Aviron Bay


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You’d think by now that we might be getting tired of yet another view hike with a waterfall. Not yet. But even if we were, Aviron Bay would perk us right back up again. There we anchored off a one thousand-foot waterfall and climbed to the clifftops for sweeping views of the anchorage and surrounding area.

Trip highlights from August 24th follow. Click any image for a larger view, or click the position to view the location on a map. And a live map of our current route and most recent log entries always is available at http://mvdirona.com/maps

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West Point Light

Light and helicopter service pad perched on the cliff at West Point outside the village of Francois.
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Francois Bay

The outport of Francois strung below steep cliffs at the head of Francois Bay. A ferry serves the community once a week from Hermitage about 40 miles east near Gaultois, and six days a week from Burgeo about 40 miles west.
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Francois

Well-kept homes perched above fishing boats in the village of Francois, locally-pronounced “Franz-way”. As at Gaultois, the preferred method of land transportation seems to be all-terrain vehicle. The large white building at the upper right with the green base is the St. Simon & St. Jude Academy covering kindergarten to Grade 12. Francois does have a dock for visiting yachts, but we’re enjoying being out in the wilds too much so didn’t feel like stopping.
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Bagg Head

Caves beneath rugged cliffs at Bagg Head as we near Aviron Bay. The scenery here in Newfoundland is absolutely amazing–we never tire of it.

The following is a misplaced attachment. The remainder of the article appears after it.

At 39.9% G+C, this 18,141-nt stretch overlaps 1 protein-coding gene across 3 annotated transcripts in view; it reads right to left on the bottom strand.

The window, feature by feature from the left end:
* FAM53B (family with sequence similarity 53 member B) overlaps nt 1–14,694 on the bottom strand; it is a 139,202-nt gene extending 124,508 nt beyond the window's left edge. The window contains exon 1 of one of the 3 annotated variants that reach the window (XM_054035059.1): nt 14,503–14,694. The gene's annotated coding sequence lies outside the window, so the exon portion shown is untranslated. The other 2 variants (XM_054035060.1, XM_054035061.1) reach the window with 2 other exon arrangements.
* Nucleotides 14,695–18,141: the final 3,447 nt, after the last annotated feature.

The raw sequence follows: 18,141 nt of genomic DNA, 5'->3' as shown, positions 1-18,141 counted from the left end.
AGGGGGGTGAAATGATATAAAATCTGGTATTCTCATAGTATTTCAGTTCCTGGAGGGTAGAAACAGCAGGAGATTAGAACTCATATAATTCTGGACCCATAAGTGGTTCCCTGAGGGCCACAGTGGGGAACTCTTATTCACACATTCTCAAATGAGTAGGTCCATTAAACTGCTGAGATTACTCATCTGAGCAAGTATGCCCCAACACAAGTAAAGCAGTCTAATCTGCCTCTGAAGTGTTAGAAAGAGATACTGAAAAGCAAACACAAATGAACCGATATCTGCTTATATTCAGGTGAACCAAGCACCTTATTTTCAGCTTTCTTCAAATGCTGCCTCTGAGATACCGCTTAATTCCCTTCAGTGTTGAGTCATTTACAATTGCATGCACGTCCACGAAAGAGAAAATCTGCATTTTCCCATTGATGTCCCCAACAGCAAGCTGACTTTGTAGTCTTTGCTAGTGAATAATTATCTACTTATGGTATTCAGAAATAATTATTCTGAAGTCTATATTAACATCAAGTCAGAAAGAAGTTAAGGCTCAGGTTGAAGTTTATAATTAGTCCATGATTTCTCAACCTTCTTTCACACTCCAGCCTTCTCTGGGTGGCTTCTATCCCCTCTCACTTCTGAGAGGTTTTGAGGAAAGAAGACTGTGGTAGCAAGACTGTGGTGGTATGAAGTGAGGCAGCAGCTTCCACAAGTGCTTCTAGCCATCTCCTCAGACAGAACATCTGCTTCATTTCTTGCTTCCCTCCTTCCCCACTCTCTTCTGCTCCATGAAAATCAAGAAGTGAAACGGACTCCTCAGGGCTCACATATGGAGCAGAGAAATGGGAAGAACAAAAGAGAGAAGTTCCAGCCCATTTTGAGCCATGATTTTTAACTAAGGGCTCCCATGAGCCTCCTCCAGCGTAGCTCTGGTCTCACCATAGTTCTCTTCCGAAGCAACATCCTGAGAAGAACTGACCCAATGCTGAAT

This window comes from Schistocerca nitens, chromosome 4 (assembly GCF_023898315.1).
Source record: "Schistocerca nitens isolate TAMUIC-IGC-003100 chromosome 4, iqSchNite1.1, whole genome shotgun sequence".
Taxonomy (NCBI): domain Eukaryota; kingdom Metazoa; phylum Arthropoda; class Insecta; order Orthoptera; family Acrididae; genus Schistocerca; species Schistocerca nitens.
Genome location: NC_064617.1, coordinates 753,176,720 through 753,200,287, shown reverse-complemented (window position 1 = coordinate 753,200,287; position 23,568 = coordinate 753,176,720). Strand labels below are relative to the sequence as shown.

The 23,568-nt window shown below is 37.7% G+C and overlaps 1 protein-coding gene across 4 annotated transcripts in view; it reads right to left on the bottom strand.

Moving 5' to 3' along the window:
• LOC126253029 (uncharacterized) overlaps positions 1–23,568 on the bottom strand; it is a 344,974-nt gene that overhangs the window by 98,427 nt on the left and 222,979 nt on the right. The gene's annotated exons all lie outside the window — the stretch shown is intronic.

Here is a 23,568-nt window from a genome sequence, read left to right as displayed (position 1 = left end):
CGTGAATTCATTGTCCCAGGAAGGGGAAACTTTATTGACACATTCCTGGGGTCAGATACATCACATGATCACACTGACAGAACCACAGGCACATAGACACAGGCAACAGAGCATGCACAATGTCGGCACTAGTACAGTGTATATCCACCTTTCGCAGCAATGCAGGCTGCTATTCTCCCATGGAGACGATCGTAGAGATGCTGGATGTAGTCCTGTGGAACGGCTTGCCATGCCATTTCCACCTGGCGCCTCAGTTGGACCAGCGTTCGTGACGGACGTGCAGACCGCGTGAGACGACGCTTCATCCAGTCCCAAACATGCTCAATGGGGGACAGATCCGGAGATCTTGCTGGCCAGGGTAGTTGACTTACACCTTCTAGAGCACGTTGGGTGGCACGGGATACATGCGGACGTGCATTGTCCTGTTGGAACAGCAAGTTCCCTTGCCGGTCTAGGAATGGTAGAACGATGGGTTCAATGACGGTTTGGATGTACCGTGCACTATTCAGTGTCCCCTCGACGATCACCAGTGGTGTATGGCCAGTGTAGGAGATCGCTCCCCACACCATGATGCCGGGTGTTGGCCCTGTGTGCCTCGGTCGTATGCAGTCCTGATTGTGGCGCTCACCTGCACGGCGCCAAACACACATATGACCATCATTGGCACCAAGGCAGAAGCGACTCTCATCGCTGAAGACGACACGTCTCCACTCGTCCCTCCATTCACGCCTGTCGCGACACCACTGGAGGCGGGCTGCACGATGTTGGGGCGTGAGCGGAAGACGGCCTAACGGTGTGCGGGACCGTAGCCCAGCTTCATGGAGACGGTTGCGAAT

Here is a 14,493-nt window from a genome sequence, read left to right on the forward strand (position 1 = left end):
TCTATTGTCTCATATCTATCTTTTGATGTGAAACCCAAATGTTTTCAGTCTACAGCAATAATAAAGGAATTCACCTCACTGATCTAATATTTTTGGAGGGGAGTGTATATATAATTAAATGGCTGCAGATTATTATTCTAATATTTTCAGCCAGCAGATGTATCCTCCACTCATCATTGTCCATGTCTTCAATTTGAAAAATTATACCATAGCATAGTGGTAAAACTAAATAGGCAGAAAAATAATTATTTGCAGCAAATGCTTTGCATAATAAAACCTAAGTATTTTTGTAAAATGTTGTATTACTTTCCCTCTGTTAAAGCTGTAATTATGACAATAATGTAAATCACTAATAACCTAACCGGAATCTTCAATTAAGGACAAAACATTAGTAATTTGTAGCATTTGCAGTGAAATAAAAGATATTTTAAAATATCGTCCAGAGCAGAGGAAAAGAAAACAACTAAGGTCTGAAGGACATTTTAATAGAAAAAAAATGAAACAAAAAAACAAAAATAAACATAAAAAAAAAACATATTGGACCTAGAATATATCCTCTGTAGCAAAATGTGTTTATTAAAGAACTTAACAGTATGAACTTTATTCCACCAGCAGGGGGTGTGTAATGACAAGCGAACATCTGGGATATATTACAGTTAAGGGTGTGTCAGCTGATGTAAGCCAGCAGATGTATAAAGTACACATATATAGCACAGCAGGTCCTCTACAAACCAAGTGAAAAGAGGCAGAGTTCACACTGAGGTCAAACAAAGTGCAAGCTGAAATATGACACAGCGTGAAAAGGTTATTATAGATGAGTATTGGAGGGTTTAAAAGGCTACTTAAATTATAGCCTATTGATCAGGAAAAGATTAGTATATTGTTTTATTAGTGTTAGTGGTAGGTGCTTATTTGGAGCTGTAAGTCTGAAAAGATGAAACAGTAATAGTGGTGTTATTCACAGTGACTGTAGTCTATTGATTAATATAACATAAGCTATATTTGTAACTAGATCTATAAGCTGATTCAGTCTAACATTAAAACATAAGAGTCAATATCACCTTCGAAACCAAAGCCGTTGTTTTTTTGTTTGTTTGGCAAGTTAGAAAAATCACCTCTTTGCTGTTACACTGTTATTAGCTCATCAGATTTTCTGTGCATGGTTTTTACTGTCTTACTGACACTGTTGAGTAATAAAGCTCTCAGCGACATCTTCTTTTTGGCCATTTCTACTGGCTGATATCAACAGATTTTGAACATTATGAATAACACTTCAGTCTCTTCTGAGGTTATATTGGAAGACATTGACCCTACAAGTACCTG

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Bow Watch

Jennifer watching for hazards at the bow as we cross the bar before the inner basin at the head of Aviron Bay. The entry was relatively easy. At low tide, we saw a minimum depth of 16ft and the water was clear enough we could see bottom.
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Anchorage

The beautiful scenery looking north to the head of the inner basin at Aviron Bay from the anchorage.
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Falls

The view to the head of Aviron Bay is impressive, but the real draw of this anchorage are the spectacular falls that cascade and plunge into the basin from 1,000ft up.
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Brush

Shore access is difficult at Aviron Bay as the slopes are steep and heavily treed near the water. But we had to find a way to reach the top for an view around the area. Jennifer is just clearing a band of thick trees near shore.
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Slide

Above the near-shore trees we found a mostly clear, but very steep, route up rock slides.
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Partway

The view partway up at 235ft was already impressive.
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Lunch

We had our lunch at this fabulous perch 760ft up. Wow, what a view!
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Aviron Bay